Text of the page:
The greatest Philosophers were Muslims. To question a faith and find an answer is the best way to believe and strengthen your faith, without doing so you will lose all your faith if someone else points you to a faith which seems to have its questions answered

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    The greatest philosophers of the immediate pre-medieval period, probably; but of all time???

    Anyway, probably should have posted this before, but the Muslim philosopher Averroes argued that philosophy and religion are not incompatible. To paraphrase, "We accept that the Quran is true, but some parts of it are demonstrably false. The text is a poetic truth and must be interpreted using philsophical reasoning"

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    A muslim is a person who submits himself to Allah - so far so good.

    Philosophers in general question the realities and 'truths' presented by people and books as well.

    A person cannot submit himself to anyone without trusting them entirely and understanding that whatever they say is the truth. Until you do not question you are not on the truth. Blind faith is a difficult prospect.

    Going on Rasulullah states that حسن السؤال نصف العلم
    A well asked question is half knowledge. Asking questions is needed to learn more. From a simple why, to a complex who.

    Like Hank Green said in Crash Course philosophy; every action taken by a human tends to be philosophical.

    I am Muslim, but I am told again and again to ask more, to question all I can in order to become more devout. I totally encourage you to take it.
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    Pick philosophy and ditch islam entirely.
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    I am Muslim and I do philosophy A-level, it is one of my favourite subjects and is incredibly intresting. I'm not quite sure why being a Muslim should Prevent you from studying philosophy, you don't have to agree with everything you learn, your not forced to say there is no God if you study this subject for example your not forced to say the Big Bang theory is correct if you study physics, you just learn it . The whole idea of philosophy looks at arguments for and against different ideas such as the existence in God, you then just basically put these theories in your essay, it's really that easy, but you need to make sure you remain completely objective and support any opinions with evidence from philosophers, if this is something you will find hard ( not being able to write about philosophers who disagree with the existence of God) then no I wouldn't do philosophy, but I don't see why you would feel that way ? Anyway, if you have any questions let me now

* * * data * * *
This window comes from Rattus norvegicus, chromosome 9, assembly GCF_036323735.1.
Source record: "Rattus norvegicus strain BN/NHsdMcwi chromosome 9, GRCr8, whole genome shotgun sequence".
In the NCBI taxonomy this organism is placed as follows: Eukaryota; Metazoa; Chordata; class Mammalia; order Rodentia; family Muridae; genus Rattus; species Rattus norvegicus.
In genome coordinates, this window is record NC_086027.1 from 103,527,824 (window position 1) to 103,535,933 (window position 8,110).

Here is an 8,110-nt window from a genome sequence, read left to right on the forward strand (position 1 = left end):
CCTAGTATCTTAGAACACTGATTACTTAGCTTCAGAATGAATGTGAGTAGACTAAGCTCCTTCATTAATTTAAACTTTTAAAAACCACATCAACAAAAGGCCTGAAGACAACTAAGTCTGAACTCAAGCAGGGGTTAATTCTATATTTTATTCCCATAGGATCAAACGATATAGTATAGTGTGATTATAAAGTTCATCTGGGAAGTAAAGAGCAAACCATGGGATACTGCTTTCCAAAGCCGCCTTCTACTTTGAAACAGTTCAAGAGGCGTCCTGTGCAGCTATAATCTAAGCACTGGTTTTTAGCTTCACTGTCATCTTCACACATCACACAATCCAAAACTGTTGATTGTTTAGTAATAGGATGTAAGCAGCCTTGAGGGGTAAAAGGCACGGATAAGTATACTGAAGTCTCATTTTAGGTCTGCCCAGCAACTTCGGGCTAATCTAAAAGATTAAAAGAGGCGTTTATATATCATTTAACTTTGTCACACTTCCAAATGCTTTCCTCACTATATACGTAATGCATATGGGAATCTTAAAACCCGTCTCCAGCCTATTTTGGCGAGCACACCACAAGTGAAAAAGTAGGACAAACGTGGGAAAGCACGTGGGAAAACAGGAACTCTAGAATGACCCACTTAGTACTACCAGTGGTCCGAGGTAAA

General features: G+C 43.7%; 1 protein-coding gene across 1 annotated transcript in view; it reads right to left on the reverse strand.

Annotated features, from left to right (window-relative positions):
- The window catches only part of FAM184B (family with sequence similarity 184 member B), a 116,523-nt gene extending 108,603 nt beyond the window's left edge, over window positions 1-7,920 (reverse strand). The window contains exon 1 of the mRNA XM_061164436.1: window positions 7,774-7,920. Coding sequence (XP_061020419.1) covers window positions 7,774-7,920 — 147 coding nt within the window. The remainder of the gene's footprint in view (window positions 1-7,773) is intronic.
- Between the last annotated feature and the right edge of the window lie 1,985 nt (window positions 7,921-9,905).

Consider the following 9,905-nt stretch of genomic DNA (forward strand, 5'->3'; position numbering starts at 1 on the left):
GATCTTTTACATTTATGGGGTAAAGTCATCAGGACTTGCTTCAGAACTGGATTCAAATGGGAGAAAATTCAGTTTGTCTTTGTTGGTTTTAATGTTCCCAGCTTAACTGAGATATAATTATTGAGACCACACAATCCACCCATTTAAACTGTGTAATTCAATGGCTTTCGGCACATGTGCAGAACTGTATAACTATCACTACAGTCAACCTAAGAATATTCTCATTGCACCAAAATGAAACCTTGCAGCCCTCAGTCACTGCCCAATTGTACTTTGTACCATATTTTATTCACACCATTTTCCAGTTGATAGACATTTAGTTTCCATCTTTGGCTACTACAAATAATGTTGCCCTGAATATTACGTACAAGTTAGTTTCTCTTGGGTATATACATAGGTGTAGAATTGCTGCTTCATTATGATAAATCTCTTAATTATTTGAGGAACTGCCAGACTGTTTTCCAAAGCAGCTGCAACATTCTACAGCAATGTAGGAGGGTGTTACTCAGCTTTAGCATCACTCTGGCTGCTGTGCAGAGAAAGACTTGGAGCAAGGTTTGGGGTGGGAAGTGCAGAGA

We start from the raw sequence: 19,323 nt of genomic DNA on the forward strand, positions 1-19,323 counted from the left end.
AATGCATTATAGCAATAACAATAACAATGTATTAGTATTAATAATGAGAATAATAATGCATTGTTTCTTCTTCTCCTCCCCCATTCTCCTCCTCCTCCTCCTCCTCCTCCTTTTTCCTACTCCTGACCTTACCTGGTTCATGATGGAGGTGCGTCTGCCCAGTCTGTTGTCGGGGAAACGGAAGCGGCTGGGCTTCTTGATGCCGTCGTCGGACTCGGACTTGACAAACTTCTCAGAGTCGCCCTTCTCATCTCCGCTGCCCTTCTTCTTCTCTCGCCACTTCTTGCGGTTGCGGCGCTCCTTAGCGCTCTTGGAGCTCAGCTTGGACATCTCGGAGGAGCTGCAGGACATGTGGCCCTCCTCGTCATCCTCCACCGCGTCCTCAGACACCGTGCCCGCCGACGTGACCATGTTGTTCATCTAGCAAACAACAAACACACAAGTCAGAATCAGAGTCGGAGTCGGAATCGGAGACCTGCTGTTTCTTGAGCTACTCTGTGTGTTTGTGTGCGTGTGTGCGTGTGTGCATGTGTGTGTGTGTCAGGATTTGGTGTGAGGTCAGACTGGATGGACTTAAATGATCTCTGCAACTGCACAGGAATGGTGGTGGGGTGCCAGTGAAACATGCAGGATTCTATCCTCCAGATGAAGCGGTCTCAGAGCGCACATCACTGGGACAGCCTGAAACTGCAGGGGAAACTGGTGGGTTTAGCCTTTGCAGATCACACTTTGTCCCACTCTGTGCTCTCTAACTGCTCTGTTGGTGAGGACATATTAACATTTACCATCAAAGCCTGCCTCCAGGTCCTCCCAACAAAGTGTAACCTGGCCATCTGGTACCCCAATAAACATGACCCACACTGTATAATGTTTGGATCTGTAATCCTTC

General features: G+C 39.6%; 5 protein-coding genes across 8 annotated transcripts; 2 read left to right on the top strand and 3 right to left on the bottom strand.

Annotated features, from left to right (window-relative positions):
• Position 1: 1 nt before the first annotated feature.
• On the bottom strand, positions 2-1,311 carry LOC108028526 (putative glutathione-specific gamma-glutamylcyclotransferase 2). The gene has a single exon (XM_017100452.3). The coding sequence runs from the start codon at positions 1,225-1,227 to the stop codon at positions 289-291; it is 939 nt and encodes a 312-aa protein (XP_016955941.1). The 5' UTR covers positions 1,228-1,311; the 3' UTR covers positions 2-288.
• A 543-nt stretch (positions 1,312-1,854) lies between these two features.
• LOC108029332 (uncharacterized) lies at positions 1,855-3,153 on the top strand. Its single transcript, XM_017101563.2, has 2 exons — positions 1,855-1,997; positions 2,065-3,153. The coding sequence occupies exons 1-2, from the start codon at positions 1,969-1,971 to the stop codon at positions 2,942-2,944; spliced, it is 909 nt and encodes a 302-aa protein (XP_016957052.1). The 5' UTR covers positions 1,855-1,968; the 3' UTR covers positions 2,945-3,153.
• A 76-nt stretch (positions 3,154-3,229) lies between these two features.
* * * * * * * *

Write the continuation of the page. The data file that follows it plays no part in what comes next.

Hope this helps
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    What a silly question. My philosophy tutorial teacher at university is a Catholic.

    Also, this question suggests that you have no true reason for believing in God if your perception can be so easily changed.

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    (Original post by Zed1_.)